be assembled as part of the planning process.
Appendix B provides a table to maintain a record of relevant information. This form
can be expanded or contracted as required, and information may be added, modified,
and recorded as deployment progresses.
Additionally, complete the VNXe Series Configuration Worksheet, available on the
EMC Online Support website, to provide the most comprehensive array-specific
information.
78
VMware vSphere 5.1 for up to 100 Virtual Machines
Enabled by Microsoft Windows Server 2012, EMC VNXe, and EMC NextGeneration Backup
VSPEX Configuration Guidelines
Prepare switches, connect network, and configure switches
Overview
This chapter provides the requirements for network infrastructure needed to support
this architecture. Table 19 provides a summary of the tasks for switch and network
configuration and references for further information.
Table 19.
Tasks for switch and network configuration
Task
Description
Configure
infrastructure
network
Configure storage array and ESXi host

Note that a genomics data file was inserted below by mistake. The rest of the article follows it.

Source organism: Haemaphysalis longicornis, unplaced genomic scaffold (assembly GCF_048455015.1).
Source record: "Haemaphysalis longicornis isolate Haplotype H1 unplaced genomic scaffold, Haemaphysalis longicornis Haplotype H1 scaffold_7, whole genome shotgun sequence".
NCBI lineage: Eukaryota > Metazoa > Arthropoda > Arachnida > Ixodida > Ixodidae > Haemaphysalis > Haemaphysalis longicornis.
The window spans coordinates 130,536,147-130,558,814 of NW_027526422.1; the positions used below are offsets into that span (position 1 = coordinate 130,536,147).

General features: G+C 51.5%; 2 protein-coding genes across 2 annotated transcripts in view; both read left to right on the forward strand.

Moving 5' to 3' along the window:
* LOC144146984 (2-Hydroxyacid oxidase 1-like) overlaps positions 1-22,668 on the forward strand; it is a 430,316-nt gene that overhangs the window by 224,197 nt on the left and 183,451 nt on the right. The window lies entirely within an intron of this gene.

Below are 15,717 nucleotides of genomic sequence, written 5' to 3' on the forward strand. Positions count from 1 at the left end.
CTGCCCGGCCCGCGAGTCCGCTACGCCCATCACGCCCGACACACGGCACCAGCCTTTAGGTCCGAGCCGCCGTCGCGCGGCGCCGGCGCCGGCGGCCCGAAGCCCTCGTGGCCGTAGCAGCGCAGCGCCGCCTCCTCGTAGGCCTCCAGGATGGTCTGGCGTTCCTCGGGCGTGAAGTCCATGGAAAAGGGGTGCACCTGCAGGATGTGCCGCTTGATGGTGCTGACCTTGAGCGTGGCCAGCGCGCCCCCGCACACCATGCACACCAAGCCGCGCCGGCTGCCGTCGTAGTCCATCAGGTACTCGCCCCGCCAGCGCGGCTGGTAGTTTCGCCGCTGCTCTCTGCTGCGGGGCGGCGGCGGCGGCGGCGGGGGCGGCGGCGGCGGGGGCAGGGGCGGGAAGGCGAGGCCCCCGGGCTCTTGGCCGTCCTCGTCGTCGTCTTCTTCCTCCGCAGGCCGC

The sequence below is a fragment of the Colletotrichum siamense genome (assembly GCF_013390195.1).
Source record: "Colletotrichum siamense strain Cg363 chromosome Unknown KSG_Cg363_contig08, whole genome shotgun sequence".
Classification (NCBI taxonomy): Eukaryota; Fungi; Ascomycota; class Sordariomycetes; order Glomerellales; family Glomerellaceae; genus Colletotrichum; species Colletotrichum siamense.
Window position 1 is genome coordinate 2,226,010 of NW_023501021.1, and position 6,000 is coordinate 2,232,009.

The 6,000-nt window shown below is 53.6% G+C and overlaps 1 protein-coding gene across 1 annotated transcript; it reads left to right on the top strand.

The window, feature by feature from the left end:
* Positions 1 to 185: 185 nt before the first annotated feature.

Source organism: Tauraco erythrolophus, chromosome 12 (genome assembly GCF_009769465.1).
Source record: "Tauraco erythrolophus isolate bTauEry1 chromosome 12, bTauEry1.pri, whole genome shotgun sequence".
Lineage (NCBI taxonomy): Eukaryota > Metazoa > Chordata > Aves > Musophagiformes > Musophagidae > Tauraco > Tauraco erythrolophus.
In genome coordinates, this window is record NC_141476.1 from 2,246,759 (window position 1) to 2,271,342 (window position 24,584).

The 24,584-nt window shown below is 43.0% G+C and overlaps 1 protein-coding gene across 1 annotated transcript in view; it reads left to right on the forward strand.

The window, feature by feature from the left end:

infrastructure networking as specified in
the solution document.
Configure
VLANs
Configure private and public VLANs as
required.
Complete
network
cabling

Connect the switch interconnect
ports.

Connect the VNXe ports.

Connect the ESXi server ports.
Reference
Your vendor’s switch
configuration guide
Prepare network
switches
For validated levels of performance and high availability, this solution requires the
switching capacity that is provided in Table 2. If existing infrastructure meets the
requirements, no new hardware installation is needed.
Configure
infrastructure
network
The infrastructure network requires redundant network links for each ESXi host, the
storage array, the switch interconnect ports, and the switch uplink ports. This
configuration provides both redundancy and additional network bandwidth. This
configuration is required regardless of whether the network infrastructure for the
solution already exists or is being deployed alongside other components of the
solution.
Figure 21 shows a sample redundant Ethernet infrastructure for this solution. The